# Array | Data Structure

If you are familiar with at least one programing language, you already used array. It’s a linear and the most fundamental data structure of computer science. It’s comparatively easy to learn and very useful.

In short, an array is a collection of elements. These elements can be any type of data type. Such as integer, string, float, boolean, function, object, or array itself. They may vary from language to language.

In computer science, an array data structure, or simply an array, is a data structure consisting of a collection of elements, each identified by at least one array index or key.

Wikipedia

## Before Start

In this article, we will use Python as a programming language to illustrate various examples of an array. There is no traditional array in Python. We will use Python’s list which is equivalent to Array. Using Python’s list, we can do everything we can with this array.

In statically typed languages we have to declare the type of data and also need to mention the size of the array. These are called fixed size or fixed type array. In Python, we don’t need anything of that. Python does this for us dynamically. There are some advantages and disadvantages of the static and dynamic array. But we will not cover that in this article.

## Simple Array

We use an array because of storing one or more values. Sometimes it’s very tedious to create a variable for each value. If we want to store all prime numbers from 1 to 10, it will not be a wise decision to declare a variable for each number. It should not be. We can easily store them in an array. Let’s take a look at a basic example of an array (list in pyhon).

```primes = [2, 3, 5, 7, 9]  # All prime numbers from one to ten stored in one variable
print(primes) # Output = [2, 3, 5, 7, 9]

# retrieve value
print(primes) # Output = 2
print(primes) # Output = 5
print(primes[-1]) # Output = 9```

An array is the index base. We can access the array elements using their index. In most programming languages, index counting starts at zero. Except for some language like FORTRAN, Lua, Erlang, etc.

Look at the above example, we can access our list’s element using the index number between square brackets. To get the first element index will be 0, index 1 for the second element, index 2 for the third one, and so on. We can also get the last element using -1.

Array elements are stored sequentially in the computer memory. That’s why we can access an element by index. The complexity of accessing the value in the array is `O(1)`.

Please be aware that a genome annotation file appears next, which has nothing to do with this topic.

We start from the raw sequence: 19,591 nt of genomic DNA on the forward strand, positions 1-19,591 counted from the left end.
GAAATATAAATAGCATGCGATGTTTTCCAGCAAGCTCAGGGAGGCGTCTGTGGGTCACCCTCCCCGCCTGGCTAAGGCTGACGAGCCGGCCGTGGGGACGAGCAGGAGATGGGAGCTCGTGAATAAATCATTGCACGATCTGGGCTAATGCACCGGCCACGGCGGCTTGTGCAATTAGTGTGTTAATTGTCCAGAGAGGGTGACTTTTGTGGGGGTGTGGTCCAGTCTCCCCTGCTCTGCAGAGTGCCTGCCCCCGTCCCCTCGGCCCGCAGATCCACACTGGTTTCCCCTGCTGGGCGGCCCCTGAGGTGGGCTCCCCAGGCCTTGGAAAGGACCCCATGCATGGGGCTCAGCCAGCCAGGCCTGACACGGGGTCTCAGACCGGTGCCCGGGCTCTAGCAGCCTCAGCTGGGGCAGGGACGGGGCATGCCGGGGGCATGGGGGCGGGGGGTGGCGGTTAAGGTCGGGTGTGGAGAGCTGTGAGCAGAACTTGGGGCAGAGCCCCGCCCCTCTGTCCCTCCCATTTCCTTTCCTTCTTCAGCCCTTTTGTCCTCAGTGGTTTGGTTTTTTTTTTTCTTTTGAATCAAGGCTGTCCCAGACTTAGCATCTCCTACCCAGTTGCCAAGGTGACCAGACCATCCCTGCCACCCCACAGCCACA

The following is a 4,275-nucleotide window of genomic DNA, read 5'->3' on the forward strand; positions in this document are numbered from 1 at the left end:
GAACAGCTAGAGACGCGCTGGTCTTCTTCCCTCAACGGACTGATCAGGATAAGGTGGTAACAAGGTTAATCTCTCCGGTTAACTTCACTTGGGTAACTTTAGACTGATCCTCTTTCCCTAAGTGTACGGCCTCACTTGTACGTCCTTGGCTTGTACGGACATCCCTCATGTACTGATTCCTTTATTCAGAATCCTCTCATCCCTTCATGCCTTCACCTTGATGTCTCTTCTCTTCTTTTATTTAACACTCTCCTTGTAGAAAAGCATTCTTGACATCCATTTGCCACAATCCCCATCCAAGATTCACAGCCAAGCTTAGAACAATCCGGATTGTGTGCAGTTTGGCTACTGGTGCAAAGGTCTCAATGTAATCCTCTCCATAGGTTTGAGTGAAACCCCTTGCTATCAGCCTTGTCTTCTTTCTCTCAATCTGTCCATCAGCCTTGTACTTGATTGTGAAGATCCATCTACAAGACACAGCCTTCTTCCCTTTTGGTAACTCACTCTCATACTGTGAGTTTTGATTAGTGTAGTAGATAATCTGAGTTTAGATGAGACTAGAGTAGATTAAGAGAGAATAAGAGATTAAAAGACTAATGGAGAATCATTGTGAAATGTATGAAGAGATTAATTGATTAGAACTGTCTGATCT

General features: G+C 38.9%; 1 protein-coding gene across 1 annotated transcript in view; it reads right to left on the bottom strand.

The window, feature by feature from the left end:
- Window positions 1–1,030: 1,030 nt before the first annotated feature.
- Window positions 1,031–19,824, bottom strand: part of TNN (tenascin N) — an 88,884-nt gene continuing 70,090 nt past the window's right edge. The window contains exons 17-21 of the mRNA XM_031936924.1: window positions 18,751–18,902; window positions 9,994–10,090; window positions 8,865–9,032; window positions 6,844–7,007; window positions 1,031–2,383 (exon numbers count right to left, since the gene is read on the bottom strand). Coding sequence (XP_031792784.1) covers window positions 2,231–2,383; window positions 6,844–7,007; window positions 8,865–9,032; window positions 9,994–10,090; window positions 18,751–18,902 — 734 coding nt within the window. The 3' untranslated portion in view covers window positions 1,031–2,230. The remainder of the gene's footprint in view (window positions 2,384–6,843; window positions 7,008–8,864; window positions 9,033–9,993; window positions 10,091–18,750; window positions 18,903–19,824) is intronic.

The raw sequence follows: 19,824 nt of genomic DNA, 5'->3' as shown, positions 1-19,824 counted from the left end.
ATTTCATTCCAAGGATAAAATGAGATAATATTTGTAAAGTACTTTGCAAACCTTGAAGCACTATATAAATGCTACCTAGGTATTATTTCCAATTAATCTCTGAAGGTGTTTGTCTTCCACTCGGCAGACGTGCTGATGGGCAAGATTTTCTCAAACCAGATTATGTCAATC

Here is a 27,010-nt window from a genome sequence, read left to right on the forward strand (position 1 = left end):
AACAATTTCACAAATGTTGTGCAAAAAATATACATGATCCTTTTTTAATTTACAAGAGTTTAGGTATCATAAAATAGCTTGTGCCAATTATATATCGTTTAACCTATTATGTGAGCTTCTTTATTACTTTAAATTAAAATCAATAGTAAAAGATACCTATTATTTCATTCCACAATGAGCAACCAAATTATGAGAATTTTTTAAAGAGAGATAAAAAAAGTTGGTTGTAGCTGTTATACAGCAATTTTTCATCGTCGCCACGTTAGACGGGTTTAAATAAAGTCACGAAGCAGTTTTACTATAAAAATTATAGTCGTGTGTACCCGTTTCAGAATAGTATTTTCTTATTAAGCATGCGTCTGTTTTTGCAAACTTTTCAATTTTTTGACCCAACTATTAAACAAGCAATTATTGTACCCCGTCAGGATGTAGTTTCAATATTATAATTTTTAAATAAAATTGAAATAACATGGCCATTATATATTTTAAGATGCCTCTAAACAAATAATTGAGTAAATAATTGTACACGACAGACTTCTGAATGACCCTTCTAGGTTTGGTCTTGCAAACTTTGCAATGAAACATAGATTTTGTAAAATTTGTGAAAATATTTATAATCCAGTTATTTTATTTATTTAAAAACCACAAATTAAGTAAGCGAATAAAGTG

Python is a dynamic programing language. In any dynamic language, we can store different types of data in same array. Look at the below example.

```lst = [0, 'Hello', 0.0, True] # different type value in one list
print(lst) # Output = [0, 'Hello', 0.0, True]

# Printing all elements
for el in lst:
print(el)

# 0
# Hello
# 0.0
# True```

## Some Useful Operation

Retrieve data: It’s easy to retrieve data from an array/list. If we need specific data, we can get by their index. I already show an example of that. If we need to get all data, we get using a loop. See more examples below.

```lst = [1, 2, 3, 4, 5, 6, 7]

print(lst) # 1
print(lst) # 4

# print(lst) IndexError: list index out of range

# Printing all elements
for i in range(len(lst)):
print(f'Index = {i}, Value = {lst[i]}')```

Add/Update Data: We have to use a method of python to add data in a list. Which is `append()`. This method puts the data at the end of the list. There is another method we can use if we want to add data in any position of the list. Which is `insert()`. Let’s see more details on the example.

```lst = [1, 2, 3, 4, 5, 6, 7]

print(lst) # [1, 2, 3, 4, 5, 6, 7]

lst.append(8)
print(lst) # [1, 2, 3, 4, 5, 6, 7, 8]

lst.insert(0, 0) # insert(position, value)
print(lst) # [0, 1, 2, 3, 4, 5, 6, 7, 8]

# We can also update using index
lst = 11
print(lst) # [0, 11, 2, 3, 4, 5, 6, 7, 8]```

Delete Data: It’s easy. We have to use another method to delete data from a list. Which is `remove()`. If there is more than one same value in the list, then the leftmost side will be deleted. Let’s see.

```lst = [1, 2, 3, 4, 7, 5, 6, 7]
print(lst) # [1, 2, 3, 4, 7, 5, 6, 7]

lst.remove(1)
print(lst) # [2, 3, 4, 7, 5, 6, 7]

lst.remove(7)
print(lst) # [2, 3, 4, 5, 6, 7]```

Size: To know the total elements of an array we can use `len()` function.

```lst = [1, 2, 3, 4, 7, 5, 6, 7]
print(len(lst)) # 8```

I hope you got a decent idea about the array data structure. There are so many things to cover. It’s difficult for me to do this in one article. Finally, I hope you enjoy this article.